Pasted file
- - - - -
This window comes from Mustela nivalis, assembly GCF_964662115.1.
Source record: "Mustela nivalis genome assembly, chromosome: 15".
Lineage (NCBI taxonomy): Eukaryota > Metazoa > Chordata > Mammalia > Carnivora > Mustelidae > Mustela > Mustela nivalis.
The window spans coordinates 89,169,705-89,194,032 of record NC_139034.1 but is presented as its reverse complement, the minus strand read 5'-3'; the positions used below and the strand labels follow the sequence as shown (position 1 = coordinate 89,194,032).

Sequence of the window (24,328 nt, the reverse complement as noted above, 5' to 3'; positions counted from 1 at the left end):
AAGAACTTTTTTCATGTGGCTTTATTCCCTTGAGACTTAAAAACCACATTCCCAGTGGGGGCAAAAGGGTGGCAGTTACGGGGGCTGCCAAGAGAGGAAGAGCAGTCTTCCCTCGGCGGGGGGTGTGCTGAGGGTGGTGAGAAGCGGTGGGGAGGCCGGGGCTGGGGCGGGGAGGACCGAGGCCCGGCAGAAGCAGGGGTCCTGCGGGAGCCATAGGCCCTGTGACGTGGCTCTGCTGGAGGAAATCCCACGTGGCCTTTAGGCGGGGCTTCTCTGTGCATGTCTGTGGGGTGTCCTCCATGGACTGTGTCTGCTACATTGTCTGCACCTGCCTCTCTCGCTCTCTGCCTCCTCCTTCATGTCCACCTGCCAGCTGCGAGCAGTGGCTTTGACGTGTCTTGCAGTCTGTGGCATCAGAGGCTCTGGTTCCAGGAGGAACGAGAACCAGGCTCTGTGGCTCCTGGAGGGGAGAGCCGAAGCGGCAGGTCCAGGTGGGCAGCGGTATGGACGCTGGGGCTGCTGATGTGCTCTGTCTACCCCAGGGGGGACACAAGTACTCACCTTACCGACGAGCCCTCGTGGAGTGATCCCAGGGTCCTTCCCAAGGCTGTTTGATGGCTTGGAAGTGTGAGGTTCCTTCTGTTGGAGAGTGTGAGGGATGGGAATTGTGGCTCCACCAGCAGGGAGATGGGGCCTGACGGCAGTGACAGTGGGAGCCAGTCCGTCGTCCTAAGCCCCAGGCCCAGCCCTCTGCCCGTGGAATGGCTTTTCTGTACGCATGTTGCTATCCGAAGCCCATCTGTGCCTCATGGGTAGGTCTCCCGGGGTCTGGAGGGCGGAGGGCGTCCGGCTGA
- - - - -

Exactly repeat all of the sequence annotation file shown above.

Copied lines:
This window comes from Mustela nivalis, assembly GCF_964662115.1.
Source record: "Mustela nivalis genome assembly, chromosome: 15".
Lineage (NCBI taxonomy): Eukaryota > Metazoa > Chordata > Mammalia > Carnivora > Mustelidae > Mustela > Mustela nivalis.
The window spans coordinates 89,169,705-89,194,032 of record NC_139034.1 but is presented as its reverse complement, the minus strand read 5'-3'; the positions used below and the strand labels follow the sequence as shown (position 1 = coordinate 89,194,032).

Sequence of the window (24,328 nt, the reverse complement as noted above, 5' to 3'; positions counted from 1 at the left end):
AAGAACTTTTTTCATGTGGCTTTATTCCCTTGAGACTTAAAAACCACATTCCCAGTGGGGGCAAAAGGGTGGCAGTTACGGGGGCTGCCAAGAGAGGAAGAGCAGTCTTCCCTCGGCGGGGGGTGTGCTGAGGGTGGTGAGAAGCGGTGGGGAGGCCGGGGCTGGGGCGGGGAGGACCGAGGCCCGGCAGAAGCAGGGGTCCTGCGGGAGCCATAGGCCCTGTGACGTGGCTCTGCTGGAGGAAATCCCACGTGGCCTTTAGGCGGGGCTTCTCTGTGCATGTCTGTGGGGTGTCCTCCATGGACTGTGTCTGCTACATTGTCTGCACCTGCCTCTCTCGCTCTCTGCCTCCTCCTTCATGTCCACCTGCCAGCTGCGAGCAGTGGCTTTGACGTGTCTTGCAGTCTGTGGCATCAGAGGCTCTGGTTCCAGGAGGAACGAGAACCAGGCTCTGTGGCTCCTGGAGGGGAGAGCCGAAGCGGCAGGTCCAGGTGGGCAGCGGTATGGACGCTGGGGCTGCTGATGTGCTCTGTCTACCCCAGGGGGGACACAAGTACTCACCTTACCGACGAGCCCTCGTGGAGTGATCCCAGGGTCCTTCCCAAGGCTGTTTGATGGCTTGGAAGTGTGAGGTTCCTTCTGTTGGAGAGTGTGAGGGATGGGAATTGTGGCTCCACCAGCAGGGAGATGGGGCCTGACGGCAGTGACAGTGGGAGCCAGTCCGTCGTCCTAAGCCCCAGGCCCAGCCCTCTGCCCGTGGAATGGCTTTTCTGTACGCATGTTGCTATCCGAAGCCCATCTGTGCCTCATGGGTAGGTCTCCCGGGGTCTGGAGGGCGGAGGGCGTCCGGCTGA